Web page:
Bil’s rating (out of 5): BBB.
USA, 1967. William Conrad Productions. Screenplay by Loring Mandel, based on the novel The Pilgrim Project by Hank Searls. Cinematography by William W. Spencer. Produced by Jimmy Lydon. Music by Leonard Rosenman. Production Design by Jack Poplin. Film Editing by Gene Milford.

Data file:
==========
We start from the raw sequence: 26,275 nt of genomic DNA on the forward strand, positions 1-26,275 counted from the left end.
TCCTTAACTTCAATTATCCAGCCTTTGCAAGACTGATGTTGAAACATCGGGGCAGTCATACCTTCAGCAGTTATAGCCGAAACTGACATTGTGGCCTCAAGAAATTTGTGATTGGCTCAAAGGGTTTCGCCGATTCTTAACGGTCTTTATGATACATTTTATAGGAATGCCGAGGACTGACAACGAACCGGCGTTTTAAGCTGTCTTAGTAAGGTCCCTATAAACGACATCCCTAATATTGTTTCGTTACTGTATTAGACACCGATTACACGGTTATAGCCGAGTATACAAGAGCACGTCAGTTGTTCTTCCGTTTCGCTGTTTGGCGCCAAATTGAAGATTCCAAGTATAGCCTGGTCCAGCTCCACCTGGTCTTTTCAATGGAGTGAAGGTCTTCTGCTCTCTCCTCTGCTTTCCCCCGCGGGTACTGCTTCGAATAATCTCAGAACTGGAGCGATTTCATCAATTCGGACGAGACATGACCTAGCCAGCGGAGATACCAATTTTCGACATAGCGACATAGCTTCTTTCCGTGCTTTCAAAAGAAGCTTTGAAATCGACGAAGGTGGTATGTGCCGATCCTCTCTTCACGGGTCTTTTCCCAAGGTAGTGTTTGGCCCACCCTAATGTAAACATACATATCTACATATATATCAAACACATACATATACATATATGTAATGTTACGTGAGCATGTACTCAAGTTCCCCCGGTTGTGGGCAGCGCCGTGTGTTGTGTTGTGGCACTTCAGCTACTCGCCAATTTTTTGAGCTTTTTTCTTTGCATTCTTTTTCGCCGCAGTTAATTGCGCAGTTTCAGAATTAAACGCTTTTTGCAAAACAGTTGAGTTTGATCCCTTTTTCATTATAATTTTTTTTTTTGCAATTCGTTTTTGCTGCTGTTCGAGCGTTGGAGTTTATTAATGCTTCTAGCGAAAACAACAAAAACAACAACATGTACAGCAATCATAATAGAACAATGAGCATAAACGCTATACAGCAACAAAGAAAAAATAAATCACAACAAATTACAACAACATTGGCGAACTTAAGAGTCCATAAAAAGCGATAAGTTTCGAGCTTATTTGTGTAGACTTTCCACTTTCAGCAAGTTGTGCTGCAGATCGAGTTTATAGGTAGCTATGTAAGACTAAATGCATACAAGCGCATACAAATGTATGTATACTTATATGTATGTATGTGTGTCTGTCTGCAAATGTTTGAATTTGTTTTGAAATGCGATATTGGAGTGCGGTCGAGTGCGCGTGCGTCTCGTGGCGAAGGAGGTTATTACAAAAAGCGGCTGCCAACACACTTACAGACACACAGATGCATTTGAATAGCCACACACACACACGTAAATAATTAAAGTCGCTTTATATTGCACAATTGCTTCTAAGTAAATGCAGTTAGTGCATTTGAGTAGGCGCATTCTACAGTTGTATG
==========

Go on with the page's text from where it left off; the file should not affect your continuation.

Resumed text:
Exploitation of the space race about a manned trip to the moon two years before it actually happened. Unlike a more fun indulgence like Robinson Crusoe On Mars, however, this one aims to be accurate and, likely for its time, achieved as much as was possible. The story upon which it rests, however, is wan and unengaging as hot-shot astronaut Robert Duvall is pushed aside for the mission of heading to Earth’s satellite after it is determined that a military man on the expedition is bad publicity for the government. Sent in his place is good friend and civilian James Caan, whose decision to take on the task of going to the moon and living in a pre-launched shelter for a year causes issues with his wife (Joanna Moore) at home. A group of lively performers and some beautiful set design is wasted by a lackluster script, one which could have used more of the fanciful silliness of Destination Moon if it was not going to do a better job of finding drama in a more fact-based approach (the way Apollo 13 would excel at many years later). That said, it’s fun to see the leads in early roles, the effects are still reasonably sturdy and it’s an interesting stage in the transition that director Robert Altman made between television episodes and his film breakthrough MASH three years later.